Never Let Them Go is a Beacon Middle School Odyssey of the Mind team with the aim of halting the intentional release of balloons in Delaware.
In 2019, the team received an official resolution from Sussex County Council in support of its efforts. Currently, the team supports Delaware Senate Bill 208, which imposes a civil penalty for the violation of intentionally releasing five or more balloons and establishes that releasing one to four balloons at a time is littering.
“Preventing releases prevents litter which blights our communities and environment, and causes harm to wildlife and marine animals,” said Alisha Fletcher, Beacon Middle School Odyssey of the Mind coach.
Based on its local efforts to date, Never Let Them Go was invited to participate in the Delaware Youth Environment Summit, an inaugural student-led, full-day summit held Feb. 28 at Delaware Technical Community College in Dover. More than 250 students and their team advisors attended from over 22 public and independent high schools. Planned by student leaders statewide, the summit’s goal was to inspire youth-led action and environmental leadership.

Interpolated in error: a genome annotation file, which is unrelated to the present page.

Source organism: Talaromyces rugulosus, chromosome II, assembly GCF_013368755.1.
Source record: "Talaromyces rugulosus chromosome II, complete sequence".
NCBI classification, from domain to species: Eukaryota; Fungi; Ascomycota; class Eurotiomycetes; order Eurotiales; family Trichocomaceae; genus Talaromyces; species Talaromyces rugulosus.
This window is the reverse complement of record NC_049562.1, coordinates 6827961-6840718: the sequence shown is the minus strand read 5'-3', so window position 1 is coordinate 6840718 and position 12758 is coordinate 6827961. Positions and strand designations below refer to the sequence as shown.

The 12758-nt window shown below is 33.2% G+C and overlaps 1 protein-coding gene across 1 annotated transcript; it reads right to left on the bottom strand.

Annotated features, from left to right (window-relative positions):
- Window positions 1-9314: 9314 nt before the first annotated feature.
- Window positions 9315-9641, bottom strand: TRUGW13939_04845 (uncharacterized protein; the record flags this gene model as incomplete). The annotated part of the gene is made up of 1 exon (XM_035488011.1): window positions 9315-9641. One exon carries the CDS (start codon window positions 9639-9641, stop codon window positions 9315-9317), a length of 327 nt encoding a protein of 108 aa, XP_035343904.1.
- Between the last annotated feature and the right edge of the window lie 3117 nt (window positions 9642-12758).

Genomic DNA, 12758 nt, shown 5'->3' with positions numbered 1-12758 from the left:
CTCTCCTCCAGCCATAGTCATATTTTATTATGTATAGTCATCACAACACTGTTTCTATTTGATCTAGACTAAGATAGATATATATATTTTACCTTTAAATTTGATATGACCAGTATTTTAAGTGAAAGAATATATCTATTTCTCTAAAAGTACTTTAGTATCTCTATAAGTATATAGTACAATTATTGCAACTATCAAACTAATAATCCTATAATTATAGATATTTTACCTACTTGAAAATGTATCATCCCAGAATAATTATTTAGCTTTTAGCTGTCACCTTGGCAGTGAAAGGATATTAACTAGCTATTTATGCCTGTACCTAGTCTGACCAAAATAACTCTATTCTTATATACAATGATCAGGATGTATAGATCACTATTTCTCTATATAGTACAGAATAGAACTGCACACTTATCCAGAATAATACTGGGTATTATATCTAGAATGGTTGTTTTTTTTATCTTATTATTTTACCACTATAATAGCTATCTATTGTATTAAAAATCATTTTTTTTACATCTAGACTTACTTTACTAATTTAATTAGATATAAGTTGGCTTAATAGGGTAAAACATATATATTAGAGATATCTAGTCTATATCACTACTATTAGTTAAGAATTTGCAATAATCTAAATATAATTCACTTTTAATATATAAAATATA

“YES! was created by a coalition of nonprofit environmental leaders, educators at area schools, and agencies to provide the opportunity for teens to meet, learn, and share their ideas on environmental issues of concern. Our goal is to inform, inspire, activate, and empower students for environmental change,” said lead student organizer Eleri Phillips from St. Andrew’s School.
The summit featured keynote speakers, a dozen workshops, more than 27 nonprofit and agency exhibitors, and student-led lightning talks. Action plans were developed at the end of the day for students to integrate the day’s learning into a plan for increased sustainability at Beacon Middle School to save energy, reduce waste and improve health.
“When I took the oath of office to become governor, I pledged to ‘respect the right of future generations to share the rich historic and natural heritage’ of our state. That’s what this summit is all about,” said Gov. John Carney. “Delaware is a beautiful state, and we need to keep working hard to protect our natural environment. We’re making significant progress toward investing in clean water and open space preservation across our state. I’m so pleased to see so many Delaware students leading on this issue – and helping protect our natural environment for themselves and for future generations of Delawareans.”
Guests and speakers included Carney; Nadia Nazar, youth activist and co-founder, Zero Hour; Delaware Department of Natural Resources and Environmental Control Secretary Shawn Garvin; Colin O’Mara, National Wildlife Foundation president and CEO, and former DNREC secretary; and U.S. Sen. Tom Carper.
“Young people are sometimes referred to as the environmental stewards of tomorrow, but the reality is that they are the environmental leaders of today,” said Garvin. “Giving them the information and tools that will allow them to advocate and act is a worthy goal, and this summit is designed to do that.”